From "Imagine" to the unimaginable. This revelation, if true, is a curiosity on a par with Bob Dylan's confession that, as he put it in his 2004 memoir "Chronicles," he "had very little in common with and knew even less about a generation that I was supposed to be the voice of. ... What I was fantasizing about was a nine-to-five existence, a house on a tree-lined block with a white picket fence, pink roses in the backyard."
The ex-Beatle, who was assassinated in 1980, might have become embarrassed by a radicalism the folk-bard of the counterculture claims not to have shared. But I wonder: If these cultural icons each really hankered after the traditions they did so much to undermine, did either of them ever regret the radical sensibility they both profitably enshrined in every generation since their heyday?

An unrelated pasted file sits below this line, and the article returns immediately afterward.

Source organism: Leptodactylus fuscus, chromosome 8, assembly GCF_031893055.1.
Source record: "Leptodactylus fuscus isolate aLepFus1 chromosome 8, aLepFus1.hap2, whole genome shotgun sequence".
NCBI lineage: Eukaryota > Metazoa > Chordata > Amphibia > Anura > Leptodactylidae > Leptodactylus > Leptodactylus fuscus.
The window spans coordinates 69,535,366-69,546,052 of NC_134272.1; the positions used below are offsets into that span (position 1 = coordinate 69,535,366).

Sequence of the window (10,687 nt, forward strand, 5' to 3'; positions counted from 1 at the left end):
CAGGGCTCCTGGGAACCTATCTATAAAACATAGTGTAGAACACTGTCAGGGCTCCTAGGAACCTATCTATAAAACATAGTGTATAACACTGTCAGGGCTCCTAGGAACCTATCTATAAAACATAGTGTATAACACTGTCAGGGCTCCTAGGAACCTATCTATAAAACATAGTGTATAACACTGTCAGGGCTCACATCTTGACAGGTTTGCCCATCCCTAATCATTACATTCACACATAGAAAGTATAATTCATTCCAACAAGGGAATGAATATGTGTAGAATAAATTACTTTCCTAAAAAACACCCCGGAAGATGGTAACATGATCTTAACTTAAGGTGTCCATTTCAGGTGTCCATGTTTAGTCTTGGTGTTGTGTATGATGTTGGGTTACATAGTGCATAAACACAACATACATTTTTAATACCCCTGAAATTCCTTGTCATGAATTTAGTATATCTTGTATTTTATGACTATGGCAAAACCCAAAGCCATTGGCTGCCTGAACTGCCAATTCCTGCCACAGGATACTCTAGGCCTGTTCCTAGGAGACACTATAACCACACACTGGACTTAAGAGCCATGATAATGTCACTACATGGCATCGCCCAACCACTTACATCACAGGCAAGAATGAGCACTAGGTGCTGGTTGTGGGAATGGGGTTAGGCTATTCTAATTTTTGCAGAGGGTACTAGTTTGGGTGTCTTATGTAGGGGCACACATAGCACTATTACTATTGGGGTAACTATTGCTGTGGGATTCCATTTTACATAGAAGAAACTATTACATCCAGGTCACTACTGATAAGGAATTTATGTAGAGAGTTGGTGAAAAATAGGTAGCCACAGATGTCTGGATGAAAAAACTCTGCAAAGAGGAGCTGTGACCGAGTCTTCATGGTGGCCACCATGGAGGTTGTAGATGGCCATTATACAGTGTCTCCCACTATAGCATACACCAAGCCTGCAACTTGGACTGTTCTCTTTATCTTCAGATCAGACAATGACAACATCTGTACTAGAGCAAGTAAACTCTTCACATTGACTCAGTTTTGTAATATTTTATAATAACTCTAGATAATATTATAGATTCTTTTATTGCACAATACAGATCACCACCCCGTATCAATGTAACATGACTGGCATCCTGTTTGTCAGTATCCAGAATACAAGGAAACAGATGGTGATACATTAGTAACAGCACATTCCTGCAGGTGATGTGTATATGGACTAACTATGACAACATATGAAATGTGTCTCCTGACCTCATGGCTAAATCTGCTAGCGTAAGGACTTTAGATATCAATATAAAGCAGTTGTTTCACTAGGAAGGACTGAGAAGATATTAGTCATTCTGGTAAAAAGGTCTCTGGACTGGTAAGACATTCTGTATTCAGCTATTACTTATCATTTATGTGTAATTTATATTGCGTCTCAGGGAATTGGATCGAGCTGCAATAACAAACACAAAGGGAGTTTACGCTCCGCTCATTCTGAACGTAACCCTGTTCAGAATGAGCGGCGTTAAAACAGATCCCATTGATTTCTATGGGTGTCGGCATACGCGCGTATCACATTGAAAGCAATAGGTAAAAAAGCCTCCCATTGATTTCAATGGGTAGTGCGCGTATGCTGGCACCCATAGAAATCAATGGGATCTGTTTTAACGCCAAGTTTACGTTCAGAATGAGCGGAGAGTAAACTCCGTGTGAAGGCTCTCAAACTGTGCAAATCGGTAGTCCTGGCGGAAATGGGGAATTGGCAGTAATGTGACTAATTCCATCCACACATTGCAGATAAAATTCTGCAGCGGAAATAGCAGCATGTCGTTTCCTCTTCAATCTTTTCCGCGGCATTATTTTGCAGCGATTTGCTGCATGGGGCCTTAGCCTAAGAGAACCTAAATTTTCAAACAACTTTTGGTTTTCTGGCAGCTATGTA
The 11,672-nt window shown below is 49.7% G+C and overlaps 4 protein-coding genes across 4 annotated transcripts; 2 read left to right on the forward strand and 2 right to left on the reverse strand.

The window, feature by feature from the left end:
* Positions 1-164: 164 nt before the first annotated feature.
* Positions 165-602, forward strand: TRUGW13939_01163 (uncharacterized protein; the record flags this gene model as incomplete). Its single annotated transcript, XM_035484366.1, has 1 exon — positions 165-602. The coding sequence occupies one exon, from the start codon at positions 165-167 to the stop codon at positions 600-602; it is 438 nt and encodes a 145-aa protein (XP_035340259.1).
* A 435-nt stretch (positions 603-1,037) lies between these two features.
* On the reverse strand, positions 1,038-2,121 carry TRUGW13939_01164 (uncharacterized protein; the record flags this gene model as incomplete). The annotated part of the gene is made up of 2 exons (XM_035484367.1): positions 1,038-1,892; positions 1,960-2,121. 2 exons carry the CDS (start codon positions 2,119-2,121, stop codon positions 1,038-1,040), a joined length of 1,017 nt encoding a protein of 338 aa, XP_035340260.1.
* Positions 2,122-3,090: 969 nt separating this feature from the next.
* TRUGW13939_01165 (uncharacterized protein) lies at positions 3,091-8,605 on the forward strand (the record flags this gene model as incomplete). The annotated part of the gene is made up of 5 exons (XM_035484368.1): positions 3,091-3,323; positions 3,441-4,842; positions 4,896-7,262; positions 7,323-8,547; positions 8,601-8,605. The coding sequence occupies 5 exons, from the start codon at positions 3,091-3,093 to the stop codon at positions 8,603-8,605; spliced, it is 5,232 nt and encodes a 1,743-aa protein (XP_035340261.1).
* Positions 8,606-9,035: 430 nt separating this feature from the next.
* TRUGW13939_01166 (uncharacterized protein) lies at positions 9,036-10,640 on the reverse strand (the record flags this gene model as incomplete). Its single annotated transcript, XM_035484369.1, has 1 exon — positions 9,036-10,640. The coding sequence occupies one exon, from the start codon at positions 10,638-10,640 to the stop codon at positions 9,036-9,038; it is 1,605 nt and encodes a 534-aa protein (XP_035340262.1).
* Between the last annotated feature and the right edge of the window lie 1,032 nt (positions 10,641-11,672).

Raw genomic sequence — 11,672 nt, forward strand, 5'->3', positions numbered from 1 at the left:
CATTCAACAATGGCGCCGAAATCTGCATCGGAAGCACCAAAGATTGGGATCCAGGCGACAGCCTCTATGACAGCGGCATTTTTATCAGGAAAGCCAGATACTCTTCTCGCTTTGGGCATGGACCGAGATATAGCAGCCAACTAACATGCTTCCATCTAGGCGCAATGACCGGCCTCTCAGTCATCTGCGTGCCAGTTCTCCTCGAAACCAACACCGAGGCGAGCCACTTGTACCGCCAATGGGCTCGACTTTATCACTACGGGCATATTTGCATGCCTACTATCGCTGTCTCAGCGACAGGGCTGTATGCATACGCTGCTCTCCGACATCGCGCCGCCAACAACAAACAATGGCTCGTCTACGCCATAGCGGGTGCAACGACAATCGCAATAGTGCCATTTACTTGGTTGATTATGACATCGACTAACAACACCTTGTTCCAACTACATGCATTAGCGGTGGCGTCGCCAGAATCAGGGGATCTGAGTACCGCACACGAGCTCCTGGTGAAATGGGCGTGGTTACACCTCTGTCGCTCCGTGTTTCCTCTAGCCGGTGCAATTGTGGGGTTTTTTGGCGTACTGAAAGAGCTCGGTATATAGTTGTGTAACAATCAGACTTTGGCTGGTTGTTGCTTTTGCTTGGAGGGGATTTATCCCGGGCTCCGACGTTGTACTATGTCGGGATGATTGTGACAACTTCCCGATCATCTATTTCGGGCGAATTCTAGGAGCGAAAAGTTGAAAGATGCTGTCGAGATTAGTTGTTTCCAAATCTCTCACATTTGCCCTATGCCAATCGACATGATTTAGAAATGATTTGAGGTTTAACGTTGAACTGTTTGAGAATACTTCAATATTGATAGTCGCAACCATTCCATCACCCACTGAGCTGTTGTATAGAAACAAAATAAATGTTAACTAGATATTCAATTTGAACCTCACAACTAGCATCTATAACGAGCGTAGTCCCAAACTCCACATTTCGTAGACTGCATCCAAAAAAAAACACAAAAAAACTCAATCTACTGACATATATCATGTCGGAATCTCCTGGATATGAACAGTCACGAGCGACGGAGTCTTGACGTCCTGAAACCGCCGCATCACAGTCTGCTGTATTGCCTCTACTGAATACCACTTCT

Chinese Premier Wen Jiabao has an image-reality disconnect problem. This week, he trotted the globe to paste a happy face over China. But the leering, totalitarian monster showed through just the same.
"Tomorrow's China will be a country that fully achieves democracy, the rule of law, fairness and justice," Wen said in London on Monday, as he prepared to ink multibillion-dollar trade deals across Europe. That same day, the Danish newspaper Information began publishing a series of blockbuster articles based on 60 pages of secret documents improbably leaked from the very highest levels of the Chinese government. These documents reveal what we already know about, but rarely get to see in black-and-white: an outline of Chinese government plans for an intensified crackdown on speech and the Internet, and more controls on foreign media; increased surveillance of the population; and renewed internal and external propaganda campaigns to ward off democratic influences.
Does "made in China" still look like a good deal?
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